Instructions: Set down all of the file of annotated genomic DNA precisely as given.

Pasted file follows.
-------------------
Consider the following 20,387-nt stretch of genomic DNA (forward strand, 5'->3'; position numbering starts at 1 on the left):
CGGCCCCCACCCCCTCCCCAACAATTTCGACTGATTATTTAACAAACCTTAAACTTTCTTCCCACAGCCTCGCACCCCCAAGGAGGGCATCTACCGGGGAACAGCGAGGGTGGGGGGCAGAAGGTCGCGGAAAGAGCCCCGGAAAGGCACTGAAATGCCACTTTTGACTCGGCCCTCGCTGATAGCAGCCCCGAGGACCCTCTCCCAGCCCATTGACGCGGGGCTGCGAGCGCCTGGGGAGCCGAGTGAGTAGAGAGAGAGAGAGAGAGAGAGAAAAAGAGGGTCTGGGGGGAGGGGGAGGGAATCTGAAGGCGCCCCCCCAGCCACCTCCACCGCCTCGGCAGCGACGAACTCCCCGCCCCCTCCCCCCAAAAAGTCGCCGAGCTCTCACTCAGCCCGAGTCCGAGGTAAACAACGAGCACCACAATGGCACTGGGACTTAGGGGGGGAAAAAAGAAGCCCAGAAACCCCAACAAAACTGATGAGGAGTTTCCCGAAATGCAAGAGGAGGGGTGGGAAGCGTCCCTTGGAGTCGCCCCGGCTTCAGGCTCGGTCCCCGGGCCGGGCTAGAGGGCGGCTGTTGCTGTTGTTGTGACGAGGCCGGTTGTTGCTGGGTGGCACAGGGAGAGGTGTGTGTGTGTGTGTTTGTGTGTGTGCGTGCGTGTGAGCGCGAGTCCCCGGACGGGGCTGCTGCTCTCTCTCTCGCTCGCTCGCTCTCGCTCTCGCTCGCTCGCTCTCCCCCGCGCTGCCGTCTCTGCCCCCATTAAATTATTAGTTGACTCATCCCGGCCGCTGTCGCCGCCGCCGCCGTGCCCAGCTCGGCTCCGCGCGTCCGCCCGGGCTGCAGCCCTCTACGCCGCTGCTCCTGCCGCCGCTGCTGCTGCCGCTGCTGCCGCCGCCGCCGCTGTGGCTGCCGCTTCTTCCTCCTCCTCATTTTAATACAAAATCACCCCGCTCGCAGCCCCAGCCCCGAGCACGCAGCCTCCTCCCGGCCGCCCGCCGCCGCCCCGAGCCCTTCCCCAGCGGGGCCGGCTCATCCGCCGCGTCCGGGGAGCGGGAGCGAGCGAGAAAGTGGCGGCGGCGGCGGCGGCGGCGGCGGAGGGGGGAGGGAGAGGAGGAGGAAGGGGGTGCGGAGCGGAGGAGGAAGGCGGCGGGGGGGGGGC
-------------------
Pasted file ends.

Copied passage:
Consider the following 20,387-nt stretch of genomic DNA (forward strand, 5'->3'; position numbering starts at 1 on the left):
CGGCCCCCACCCCCTCCCCAACAATTTCGACTGATTATTTAACAAACCTTAAACTTTCTTCCCACAGCCTCGCACCCCCAAGGAGGGCATCTACCGGGGAACAGCGAGGGTGGGGGGCAGAAGGTCGCGGAAAGAGCCCCGGAAAGGCACTGAAATGCCACTTTTGACTCGGCCCTCGCTGATAGCAGCCCCGAGGACCCTCTCCCAGCCCATTGACGCGGGGCTGCGAGCGCCTGGGGAGCCGAGTGAGTAGAGAGAGAGAGAGAGAGAGAGAAAAAGAGGGTCTGGGGGGAGGGGGAGGGAATCTGAAGGCGCCCCCCCAGCCACCTCCACCGCCTCGGCAGCGACGAACTCCCCGCCCCCTCCCCCCAAAAAGTCGCCGAGCTCTCACTCAGCCCGAGTCCGAGGTAAACAACGAGCACCACAATGGCACTGGGACTTAGGGGGGGAAAAAAGAAGCCCAGAAACCCCAACAAAACTGATGAGGAGTTTCCCGAAATGCAAGAGGAGGGGTGGGAAGCGTCCCTTGGAGTCGCCCCGGCTTCAGGCTCGGTCCCCGGGCCGGGCTAGAGGGCGGCTGTTGCTGTTGTTGTGACGAGGCCGGTTGTTGCTGGGTGGCACAGGGAGAGGTGTGTGTGTGTGTGTTTGTGTGTGTGCGTGCGTGTGAGCGCGAGTCCCCGGACGGGGCTGCTGCTCTCTCTCTCGCTCGCTCGCTCTCGCTCTCGCTCGCTCGCTCTCCCCCGCGCTGCCGTCTCTGCCCCCATTAAATTATTAGTTGACTCATCCCGGCCGCTGTCGCCGCCGCCGCCGTGCCCAGCTCGGCTCCGCGCGTCCGCCCGGGCTGCAGCCCTCTACGCCGCTGCTCCTGCCGCCGCTGCTGCTGCCGCTGCTGCCGCCGCCGCCGCTGTGGCTGCCGCTTCTTCCTCCTCCTCATTTTAATACAAAATCACCCCGCTCGCAGCCCCAGCCCCGAGCACGCAGCCTCCTCCCGGCCGCCCGCCGCCGCCCCGAGCCCTTCCCCAGCGGGGCCGGCTCATCCGCCGCGTCCGGGGAGCGGGAGCGAGCGAGAAAGTGGCGGCGGCGGCGGCGGCGGCGGCGGAGGGGGGAGGGAGAGGAGGAGGAAGGGGGTGCGGAGCGGAGGAGGAAGGCGGCGGGGGGGGGGC